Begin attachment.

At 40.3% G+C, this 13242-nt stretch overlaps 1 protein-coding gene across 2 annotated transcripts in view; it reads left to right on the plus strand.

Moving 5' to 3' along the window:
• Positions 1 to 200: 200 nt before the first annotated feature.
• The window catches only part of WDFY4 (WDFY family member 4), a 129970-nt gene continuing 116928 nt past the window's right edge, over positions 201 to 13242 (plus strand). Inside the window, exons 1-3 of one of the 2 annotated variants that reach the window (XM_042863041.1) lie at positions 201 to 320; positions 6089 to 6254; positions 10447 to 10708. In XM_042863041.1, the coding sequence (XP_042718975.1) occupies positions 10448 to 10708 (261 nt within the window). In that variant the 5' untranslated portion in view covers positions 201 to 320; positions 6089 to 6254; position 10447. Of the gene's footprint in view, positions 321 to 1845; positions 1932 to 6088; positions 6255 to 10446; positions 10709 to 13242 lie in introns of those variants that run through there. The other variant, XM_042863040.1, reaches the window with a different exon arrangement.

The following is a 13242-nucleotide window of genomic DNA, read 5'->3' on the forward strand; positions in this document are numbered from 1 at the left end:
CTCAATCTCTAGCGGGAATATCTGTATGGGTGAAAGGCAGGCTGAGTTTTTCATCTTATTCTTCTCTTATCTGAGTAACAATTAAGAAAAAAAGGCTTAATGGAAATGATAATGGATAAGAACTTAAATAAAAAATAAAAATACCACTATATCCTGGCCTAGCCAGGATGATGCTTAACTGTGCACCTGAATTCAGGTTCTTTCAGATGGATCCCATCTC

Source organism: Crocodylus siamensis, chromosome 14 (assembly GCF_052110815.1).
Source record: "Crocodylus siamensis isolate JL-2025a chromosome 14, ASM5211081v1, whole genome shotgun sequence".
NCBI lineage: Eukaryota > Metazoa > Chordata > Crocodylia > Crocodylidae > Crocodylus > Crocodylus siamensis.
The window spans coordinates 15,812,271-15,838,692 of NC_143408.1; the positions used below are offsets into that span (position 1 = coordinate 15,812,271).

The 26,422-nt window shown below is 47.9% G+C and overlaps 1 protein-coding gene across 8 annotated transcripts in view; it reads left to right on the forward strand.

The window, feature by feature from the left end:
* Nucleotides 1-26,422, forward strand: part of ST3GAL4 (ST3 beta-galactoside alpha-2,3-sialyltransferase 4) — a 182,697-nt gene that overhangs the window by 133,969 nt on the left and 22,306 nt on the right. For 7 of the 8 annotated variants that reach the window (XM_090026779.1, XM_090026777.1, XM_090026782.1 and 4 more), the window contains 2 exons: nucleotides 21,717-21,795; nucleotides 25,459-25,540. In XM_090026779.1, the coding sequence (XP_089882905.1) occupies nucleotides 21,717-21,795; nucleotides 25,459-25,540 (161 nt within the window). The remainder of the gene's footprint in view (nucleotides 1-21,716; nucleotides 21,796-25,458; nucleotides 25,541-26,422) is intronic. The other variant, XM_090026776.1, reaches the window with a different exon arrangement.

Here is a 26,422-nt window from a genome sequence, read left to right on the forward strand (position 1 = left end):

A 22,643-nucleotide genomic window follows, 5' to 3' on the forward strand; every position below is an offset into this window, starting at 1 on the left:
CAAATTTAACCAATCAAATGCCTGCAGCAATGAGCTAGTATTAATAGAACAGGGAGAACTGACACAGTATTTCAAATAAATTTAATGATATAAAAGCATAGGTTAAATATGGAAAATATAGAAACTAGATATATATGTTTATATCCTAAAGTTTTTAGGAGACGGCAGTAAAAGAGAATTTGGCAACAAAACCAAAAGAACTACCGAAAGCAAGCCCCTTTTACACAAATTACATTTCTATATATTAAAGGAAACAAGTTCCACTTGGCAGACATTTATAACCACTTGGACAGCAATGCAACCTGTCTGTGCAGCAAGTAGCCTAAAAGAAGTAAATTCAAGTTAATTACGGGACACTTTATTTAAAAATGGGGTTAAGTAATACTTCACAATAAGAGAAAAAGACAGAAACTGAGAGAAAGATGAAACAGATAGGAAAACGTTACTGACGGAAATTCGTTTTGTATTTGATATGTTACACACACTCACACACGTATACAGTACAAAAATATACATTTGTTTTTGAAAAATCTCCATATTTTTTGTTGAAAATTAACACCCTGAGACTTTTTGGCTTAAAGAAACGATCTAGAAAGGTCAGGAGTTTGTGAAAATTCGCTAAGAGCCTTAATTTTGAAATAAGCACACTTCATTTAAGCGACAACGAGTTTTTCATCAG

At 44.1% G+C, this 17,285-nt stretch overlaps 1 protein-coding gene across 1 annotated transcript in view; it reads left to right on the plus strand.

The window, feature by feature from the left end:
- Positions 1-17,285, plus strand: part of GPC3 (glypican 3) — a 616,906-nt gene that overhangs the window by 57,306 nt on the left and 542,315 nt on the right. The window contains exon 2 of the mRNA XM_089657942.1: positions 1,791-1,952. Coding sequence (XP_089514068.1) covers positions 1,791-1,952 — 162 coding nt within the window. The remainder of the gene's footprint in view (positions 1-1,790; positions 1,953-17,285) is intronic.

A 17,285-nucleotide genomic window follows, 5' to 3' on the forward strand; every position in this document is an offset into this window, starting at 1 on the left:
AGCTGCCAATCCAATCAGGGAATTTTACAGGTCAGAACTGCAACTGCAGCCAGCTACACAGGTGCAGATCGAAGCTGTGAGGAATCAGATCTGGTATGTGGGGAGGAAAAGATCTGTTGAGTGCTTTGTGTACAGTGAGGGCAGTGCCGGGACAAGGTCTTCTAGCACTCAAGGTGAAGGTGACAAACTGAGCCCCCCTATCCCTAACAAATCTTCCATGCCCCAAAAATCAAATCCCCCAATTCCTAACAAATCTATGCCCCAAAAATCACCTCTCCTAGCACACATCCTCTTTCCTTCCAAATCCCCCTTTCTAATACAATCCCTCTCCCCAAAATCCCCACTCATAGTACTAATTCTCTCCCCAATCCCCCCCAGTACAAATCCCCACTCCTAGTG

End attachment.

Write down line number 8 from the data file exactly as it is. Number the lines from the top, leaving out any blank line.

Source record: "Crocodylus siamensis isolate JL-2025a chromosome 14, ASM5211081v1, whole genome shotgun sequence".